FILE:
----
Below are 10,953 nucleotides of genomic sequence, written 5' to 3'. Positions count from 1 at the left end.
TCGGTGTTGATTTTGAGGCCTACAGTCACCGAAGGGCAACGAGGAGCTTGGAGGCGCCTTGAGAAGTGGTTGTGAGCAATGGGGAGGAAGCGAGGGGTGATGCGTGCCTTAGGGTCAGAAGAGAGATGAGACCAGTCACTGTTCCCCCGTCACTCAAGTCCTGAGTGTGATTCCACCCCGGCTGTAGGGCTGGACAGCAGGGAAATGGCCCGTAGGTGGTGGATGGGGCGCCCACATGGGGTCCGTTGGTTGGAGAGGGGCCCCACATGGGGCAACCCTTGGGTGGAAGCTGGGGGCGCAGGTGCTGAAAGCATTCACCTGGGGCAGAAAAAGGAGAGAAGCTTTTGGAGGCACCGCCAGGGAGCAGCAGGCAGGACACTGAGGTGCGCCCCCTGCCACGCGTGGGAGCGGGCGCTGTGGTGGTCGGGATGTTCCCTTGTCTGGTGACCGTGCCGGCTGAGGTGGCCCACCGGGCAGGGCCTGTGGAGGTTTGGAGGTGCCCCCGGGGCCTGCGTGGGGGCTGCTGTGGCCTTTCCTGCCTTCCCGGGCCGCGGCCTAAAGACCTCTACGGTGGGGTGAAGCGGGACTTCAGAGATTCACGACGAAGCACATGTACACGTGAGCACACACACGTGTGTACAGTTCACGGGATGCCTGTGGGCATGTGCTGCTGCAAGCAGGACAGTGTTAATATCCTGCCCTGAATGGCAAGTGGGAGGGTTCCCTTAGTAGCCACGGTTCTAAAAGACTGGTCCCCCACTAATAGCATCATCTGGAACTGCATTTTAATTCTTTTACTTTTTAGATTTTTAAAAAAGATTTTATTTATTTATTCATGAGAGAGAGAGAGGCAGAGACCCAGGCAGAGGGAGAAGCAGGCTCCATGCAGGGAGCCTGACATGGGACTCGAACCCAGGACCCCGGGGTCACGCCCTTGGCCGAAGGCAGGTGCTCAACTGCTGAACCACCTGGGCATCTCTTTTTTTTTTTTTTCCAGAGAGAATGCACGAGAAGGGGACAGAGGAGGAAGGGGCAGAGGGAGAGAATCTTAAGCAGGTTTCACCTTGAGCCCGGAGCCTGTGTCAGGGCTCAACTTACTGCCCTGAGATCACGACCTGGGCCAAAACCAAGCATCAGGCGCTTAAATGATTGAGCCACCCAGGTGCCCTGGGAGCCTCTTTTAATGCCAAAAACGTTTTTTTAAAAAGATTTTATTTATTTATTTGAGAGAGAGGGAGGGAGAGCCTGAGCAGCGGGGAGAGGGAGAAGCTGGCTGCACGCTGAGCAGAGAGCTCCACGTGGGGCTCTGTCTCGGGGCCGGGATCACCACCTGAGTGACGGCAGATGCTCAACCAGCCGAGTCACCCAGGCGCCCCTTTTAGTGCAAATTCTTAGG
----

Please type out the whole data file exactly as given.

Below are 10,953 nucleotides of genomic sequence, written 5' to 3'. Positions count from 1 at the left end.
TCGGTGTTGATTTTGAGGCCTACAGTCACCGAAGGGCAACGAGGAGCTTGGAGGCGCCTTGAGAAGTGGTTGTGAGCAATGGGGAGGAAGCGAGGGGTGATGCGTGCCTTAGGGTCAGAAGAGAGATGAGACCAGTCACTGTTCCCCCGTCACTCAAGTCCTGAGTGTGATTCCACCCCGGCTGTAGGGCTGGACAGCAGGGAAATGGCCCGTAGGTGGTGGATGGGGCGCCCACATGGGGTCCGTTGGTTGGAGAGGGGCCCCACATGGGGCAACCCTTGGGTGGAAGCTGGGGGCGCAGGTGCTGAAAGCATTCACCTGGGGCAGAAAAAGGAGAGAAGCTTTTGGAGGCACCGCCAGGGAGCAGCAGGCAGGACACTGAGGTGCGCCCCCTGCCACGCGTGGGAGCGGGCGCTGTGGTGGTCGGGATGTTCCCTTGTCTGGTGACCGTGCCGGCTGAGGTGGCCCACCGGGCAGGGCCTGTGGAGGTTTGGAGGTGCCCCCGGGGCCTGCGTGGGGGCTGCTGTGGCCTTTCCTGCCTTCCCGGGCCGCGGCCTAAAGACCTCTACGGTGGGGTGAAGCGGGACTTCAGAGATTCACGACGAAGCACATGTACACGTGAGCACACACACGTGTGTACAGTTCACGGGATGCCTGTGGGCATGTGCTGCTGCAAGCAGGACAGTGTTAATATCCTGCCCTGAATGGCAAGTGGGAGGGTTCCCTTAGTAGCCACGGTTCTAAAAGACTGGTCCCCCACTAATAGCATCATCTGGAACTGCATTTTAATTCTTTTACTTTTTAGATTTTTAAAAAAGATTTTATTTATTTATTCATGAGAGAGAGAGAGGCAGAGACCCAGGCAGAGGGAGAAGCAGGCTCCATGCAGGGAGCCTGACATGGGACTCGAACCCAGGACCCCGGGGTCACGCCCTTGGCCGAAGGCAGGTGCTCAACTGCTGAACCACCTGGGCATCTCTTTTTTTTTTTTTTCCAGAGAGAATGCACGAGAAGGGGACAGAGGAGGAAGGGGCAGAGGGAGAGAATCTTAAGCAGGTTTCACCTTGAGCCCGGAGCCTGTGTCAGGGCTCAACTTACTGCCCTGAGATCACGACCTGGGCCAAAACCAAGCATCAGGCGCTTAAATGATTGAGCCACCCAGGTGCCCTGGGAGCCTCTTTTAATGCCAAAAACGTTTTTTTAAAAAGATTTTATTTATTTATTTGAGAGAGAGGGAGGGAGAGCCTGAGCAGCGGGGAGAGGGAGAAGCTGGCTGCACGCTGAGCAGAGAGCTCCACGTGGGGCTCTGTCTCGGGGCCGGGATCACCACCTGAGTGACGGCAGATGCTCAACCAGCCGAGTCACCCAGGCGCCCCTTTTAGTGCAAATTCTTAGG